Such bravura acting, costumes, general technique and the exceptionally fine CinemaScope pictures are all a function of the director’s genius, as effortless as you please.
All That Heaven Allows
Ah, to be an American, and leave behind the village mentality, the Old World traditions, and fight the savages of the Country Club among the big trees.
It has its humorous side, too. Are you going to live in a greenhouse? “No, he’s going to restore the old mill!”
There’s Always Tomorrow
The absolute feint is on Dreiser’s An American Tragedy, what’s meant is Carrie, a near thing in Sirk’s film, which finds its point of interest in the pivot of a daughter’s debut, this triggers the old flame, diverts the wife and so forth.
It comes with a moral, said Bosley Crowther of the New York Times.
“The dangerous illusion that happiness is still possible,” writes Dave Kehr (Chicago Reader).
Time Out has the prize package here, on Sirk’s “mastery of lacerating irony. In demolishing the social fantasy of the ‘happy home’, the embodiment of the complacent surface values of ‘50s America, Sirk simultaneously exposes its tragic pervasiveness,” and so on, ecstatically (TV Guide rides this beam, “another of director Sirk’s melodramatic, bitter attacks on the values of middle-class life in the 1950s”).
Halliwell’s Film Guide, “basically a dull drama” (citing Variety, “attractive screen material”).
Written on the Wind
The circus of Sirk has lions and tigers and bears and trainers and tamers and clowns and trapeze acts and sideshow attractions galore. In spite of the highest critics (Truffaut) it is highly artistic (those colors are American and wouldn’t faze a painter here). It falls into the lap quite easily, Sirk’s commentary adds no illumination, there is a very bitter portrait of a certain constellation, bitter because true and unavoidable. The marked resemblance to The Big Sleep has Lauren Bacall, Rock Hudson is Shawn Regan and Philip Marlowe in one, or he and Robert Stack undergo the vicissitudes of the household, but the ending is the same.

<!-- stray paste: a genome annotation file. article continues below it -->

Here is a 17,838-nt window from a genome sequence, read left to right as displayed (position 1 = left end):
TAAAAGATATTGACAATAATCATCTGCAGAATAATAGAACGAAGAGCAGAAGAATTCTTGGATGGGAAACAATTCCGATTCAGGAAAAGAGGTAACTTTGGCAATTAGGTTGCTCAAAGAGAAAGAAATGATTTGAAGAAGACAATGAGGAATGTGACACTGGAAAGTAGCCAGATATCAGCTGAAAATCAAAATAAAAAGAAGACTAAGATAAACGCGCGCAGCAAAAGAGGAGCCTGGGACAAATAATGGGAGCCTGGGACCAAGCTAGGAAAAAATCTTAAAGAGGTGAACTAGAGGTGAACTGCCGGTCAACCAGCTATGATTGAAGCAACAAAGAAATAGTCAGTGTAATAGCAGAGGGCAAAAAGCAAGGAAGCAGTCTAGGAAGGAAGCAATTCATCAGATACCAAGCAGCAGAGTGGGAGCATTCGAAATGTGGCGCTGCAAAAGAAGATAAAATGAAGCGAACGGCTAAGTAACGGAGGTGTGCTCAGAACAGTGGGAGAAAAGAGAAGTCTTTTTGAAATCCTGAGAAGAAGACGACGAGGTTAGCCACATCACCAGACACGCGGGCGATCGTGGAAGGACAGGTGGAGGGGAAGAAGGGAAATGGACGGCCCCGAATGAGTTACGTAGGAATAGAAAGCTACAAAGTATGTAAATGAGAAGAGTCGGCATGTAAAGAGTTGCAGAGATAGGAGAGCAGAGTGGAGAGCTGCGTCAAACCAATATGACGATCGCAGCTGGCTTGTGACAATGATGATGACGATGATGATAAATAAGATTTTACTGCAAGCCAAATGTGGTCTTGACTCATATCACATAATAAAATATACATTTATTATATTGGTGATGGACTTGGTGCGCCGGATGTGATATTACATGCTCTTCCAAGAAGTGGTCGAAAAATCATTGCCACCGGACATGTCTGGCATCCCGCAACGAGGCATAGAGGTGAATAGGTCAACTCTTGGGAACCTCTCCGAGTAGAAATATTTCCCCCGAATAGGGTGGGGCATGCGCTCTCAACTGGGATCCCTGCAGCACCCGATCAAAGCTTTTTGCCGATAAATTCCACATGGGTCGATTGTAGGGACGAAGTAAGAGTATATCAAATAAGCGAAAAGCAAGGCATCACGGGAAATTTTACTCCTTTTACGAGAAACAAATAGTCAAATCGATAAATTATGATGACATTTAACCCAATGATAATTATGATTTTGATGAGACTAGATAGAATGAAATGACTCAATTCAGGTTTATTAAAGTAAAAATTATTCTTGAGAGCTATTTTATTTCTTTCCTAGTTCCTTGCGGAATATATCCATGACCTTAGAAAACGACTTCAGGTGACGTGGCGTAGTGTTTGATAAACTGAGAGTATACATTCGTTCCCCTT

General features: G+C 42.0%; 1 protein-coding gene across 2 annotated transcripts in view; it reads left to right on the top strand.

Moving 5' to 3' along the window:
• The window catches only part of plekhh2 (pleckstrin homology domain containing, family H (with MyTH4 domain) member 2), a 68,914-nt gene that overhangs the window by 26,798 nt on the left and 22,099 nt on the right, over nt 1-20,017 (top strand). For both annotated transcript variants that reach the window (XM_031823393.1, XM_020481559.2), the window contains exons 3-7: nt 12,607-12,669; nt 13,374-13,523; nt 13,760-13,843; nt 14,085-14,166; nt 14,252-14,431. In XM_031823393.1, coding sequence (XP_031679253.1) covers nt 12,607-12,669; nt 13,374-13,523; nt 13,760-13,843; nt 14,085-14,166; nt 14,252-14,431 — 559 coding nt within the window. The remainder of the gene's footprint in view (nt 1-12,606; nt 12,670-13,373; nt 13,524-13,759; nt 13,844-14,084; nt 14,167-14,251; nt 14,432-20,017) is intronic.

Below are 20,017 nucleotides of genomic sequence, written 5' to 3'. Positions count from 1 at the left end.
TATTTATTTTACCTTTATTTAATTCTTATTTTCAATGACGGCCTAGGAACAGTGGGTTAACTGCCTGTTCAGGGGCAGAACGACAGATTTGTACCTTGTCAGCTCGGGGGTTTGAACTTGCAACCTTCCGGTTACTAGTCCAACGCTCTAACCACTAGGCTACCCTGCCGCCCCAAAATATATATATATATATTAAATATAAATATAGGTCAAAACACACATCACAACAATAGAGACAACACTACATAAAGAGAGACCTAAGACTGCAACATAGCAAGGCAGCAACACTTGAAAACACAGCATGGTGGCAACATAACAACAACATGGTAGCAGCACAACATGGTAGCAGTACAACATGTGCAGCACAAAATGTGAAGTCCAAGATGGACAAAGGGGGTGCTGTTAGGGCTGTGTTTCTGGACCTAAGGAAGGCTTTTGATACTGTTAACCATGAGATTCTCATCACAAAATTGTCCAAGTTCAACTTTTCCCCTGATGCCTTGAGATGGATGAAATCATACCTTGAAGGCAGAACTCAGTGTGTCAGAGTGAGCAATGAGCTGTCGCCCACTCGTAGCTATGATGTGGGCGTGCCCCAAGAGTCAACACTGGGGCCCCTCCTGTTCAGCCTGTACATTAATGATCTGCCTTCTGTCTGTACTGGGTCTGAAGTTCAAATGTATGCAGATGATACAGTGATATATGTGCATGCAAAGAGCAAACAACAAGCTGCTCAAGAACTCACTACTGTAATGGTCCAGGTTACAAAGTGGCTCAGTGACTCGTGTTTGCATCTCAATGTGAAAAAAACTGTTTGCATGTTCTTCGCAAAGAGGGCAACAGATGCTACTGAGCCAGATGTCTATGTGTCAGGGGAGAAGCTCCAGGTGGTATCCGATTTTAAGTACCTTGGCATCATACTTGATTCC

And so, Chandler’s novel is effectively transferred back to America from its abstract consideration of England.
Truffaut’s painters would admire the unequaled portrait of Dorothy Malone in black pants and a white silk blouse, seated with one leg on the arm of a chair beside a low table with white chrysanthemums and an alabaster figurine, the whole set before an Oriental painted screen.
“... I could just barely see some of the old wooden derricks of the oilfield from which the Sternwoods had made their money. Most of the field was public park now, cleaned up and donated to the city by General Sternwood. But a little bit of it was still producing in groups of wells pumping five or six barrels a day. The Sternwoods, having moved up the hill, could no longer smell the stale sump water or the oil, but they could still look out of their front windows and see what had made them rich. If they wanted to.”
This is the film showing at the movie theater in Rod Serling’s consideration of Whitman for The Twilight Zone, “Where Is Everybody?” (dir. Robert Stevens), Sirk receives the best analysis there, a far cry from Bosley Crowther’s frank disregard in the New York Times, echoed by Halliwell’s Film Guide.
It is to be noted that children are a weapon of the enemy under certain circumstances, and that the hero never thinks twice about that.